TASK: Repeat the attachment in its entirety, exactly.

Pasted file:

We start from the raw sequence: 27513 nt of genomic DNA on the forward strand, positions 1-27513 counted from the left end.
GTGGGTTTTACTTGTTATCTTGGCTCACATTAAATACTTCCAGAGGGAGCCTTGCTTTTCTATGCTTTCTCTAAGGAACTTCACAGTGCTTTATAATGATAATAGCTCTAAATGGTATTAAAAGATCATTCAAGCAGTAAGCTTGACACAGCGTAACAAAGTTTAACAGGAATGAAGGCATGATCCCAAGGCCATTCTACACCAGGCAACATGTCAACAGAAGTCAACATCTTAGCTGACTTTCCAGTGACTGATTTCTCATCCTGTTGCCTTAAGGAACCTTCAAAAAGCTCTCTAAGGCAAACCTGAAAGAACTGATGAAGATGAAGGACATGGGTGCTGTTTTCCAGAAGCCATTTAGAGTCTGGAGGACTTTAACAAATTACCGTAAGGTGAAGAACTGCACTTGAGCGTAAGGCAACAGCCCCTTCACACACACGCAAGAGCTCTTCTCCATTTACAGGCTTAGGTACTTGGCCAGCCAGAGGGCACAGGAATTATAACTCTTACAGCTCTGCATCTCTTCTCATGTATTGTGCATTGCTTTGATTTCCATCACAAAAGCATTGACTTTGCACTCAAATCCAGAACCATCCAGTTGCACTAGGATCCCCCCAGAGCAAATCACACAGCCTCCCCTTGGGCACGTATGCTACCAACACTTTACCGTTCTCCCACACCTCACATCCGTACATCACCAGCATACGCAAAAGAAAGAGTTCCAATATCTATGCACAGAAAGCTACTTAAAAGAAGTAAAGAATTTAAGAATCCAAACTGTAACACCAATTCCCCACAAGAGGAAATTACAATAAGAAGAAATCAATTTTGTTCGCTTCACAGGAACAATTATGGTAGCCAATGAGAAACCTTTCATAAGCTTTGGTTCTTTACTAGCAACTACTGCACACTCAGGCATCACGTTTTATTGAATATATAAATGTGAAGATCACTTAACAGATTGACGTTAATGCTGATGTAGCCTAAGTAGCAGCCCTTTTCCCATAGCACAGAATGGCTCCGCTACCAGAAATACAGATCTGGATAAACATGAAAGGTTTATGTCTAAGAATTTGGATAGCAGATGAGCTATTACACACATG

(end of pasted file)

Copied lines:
We start from the raw sequence: 27513 nt of genomic DNA on the forward strand, positions 1-27513 counted from the left end.
GTGGGTTTTACTTGTTATCTTGGCTCACATTAAATACTTCCAGAGGGAGCCTTGCTTTTCTATGCTTTCTCTAAGGAACTTCACAGTGCTTTATAATGATAATAGCTCTAAATGGTATTAAAAGATCATTCAAGCAGTAAGCTTGACACAGCGTAACAAAGTTTAACAGGAATGAAGGCATGATCCCAAGGCCATTCTACACCAGGCAACATGTCAACAGAAGTCAACATCTTAGCTGACTTTCCAGTGACTGATTTCTCATCCTGTTGCCTTAAGGAACCTTCAAAAAGCTCTCTAAGGCAAACCTGAAAGAACTGATGAAGATGAAGGACATGGGTGCTGTTTTCCAGAAGCCATTTAGAGTCTGGAGGACTTTAACAAATTACCGTAAGGTGAAGAACTGCACTTGAGCGTAAGGCAACAGCCCCTTCACACACACGCAAGAGCTCTTCTCCATTTACAGGCTTAGGTACTTGGCCAGCCAGAGGGCACAGGAATTATAACTCTTACAGCTCTGCATCTCTTCTCATGTATTGTGCATTGCTTTGATTTCCATCACAAAAGCATTGACTTTGCACTCAAATCCAGAACCATCCAGTTGCACTAGGATCCCCCCAGAGCAAATCACACAGCCTCCCCTTGGGCACGTATGCTACCAACACTTTACCGTTCTCCCACACCTCACATCCGTACATCACCAGCATACGCAAAAGAAAGAGTTCCAATATCTATGCACAGAAAGCTACTTAAAAGAAGTAAAGAATTTAAGAATCCAAACTGTAACACCAATTCCCCACAAGAGGAAATTACAATAAGAAGAAATCAATTTTGTTCGCTTCACAGGAACAATTATGGTAGCCAATGAGAAACCTTTCATAAGCTTTGGTTCTTTACTAGCAACTACTGCACACTCAGGCATCACGTTTTATTGAATATATAAATGTGAAGATCACTTAACAGATTGACGTTAATGCTGATGTAGCCTAAGTAGCAGCCCTTTTCCCATAGCACAGAATGGCTCCGCTACCAGAAATACAGATCTGGATAAACATGAAAGGTTTATGTCTAAGAATTTGGATAGCAGATGAGCTATTACACACATG